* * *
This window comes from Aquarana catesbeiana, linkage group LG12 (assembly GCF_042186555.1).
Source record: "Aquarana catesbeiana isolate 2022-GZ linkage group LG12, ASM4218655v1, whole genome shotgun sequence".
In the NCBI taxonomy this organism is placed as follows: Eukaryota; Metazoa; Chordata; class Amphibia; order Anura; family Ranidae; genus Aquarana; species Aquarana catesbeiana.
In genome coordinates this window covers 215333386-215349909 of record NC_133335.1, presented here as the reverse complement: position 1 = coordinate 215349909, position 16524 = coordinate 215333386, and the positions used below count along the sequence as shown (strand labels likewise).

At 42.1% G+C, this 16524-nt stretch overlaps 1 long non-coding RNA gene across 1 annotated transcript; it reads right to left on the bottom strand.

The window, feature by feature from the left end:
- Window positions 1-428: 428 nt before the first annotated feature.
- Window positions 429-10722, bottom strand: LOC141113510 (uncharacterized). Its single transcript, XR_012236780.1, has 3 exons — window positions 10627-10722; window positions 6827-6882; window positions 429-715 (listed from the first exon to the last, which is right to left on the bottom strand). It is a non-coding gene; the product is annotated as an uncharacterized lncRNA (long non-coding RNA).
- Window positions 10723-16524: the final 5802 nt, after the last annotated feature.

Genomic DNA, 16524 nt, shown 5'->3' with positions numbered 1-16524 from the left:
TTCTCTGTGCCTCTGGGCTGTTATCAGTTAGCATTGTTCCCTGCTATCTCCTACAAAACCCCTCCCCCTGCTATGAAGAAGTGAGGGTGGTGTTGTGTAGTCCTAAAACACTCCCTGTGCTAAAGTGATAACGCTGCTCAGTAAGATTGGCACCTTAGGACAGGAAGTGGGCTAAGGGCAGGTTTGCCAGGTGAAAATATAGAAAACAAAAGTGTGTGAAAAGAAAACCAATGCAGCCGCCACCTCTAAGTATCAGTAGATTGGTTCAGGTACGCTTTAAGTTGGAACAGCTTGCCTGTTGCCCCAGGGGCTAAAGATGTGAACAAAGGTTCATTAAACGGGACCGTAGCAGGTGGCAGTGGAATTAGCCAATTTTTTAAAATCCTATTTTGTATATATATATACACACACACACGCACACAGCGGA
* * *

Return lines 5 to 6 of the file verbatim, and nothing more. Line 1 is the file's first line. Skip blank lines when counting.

At 42.1% G+C, this 16524-nt stretch overlaps 1 long non-coding RNA gene across 1 annotated transcript; it reads right to left on the bottom strand.

The window, feature by feature from the left end: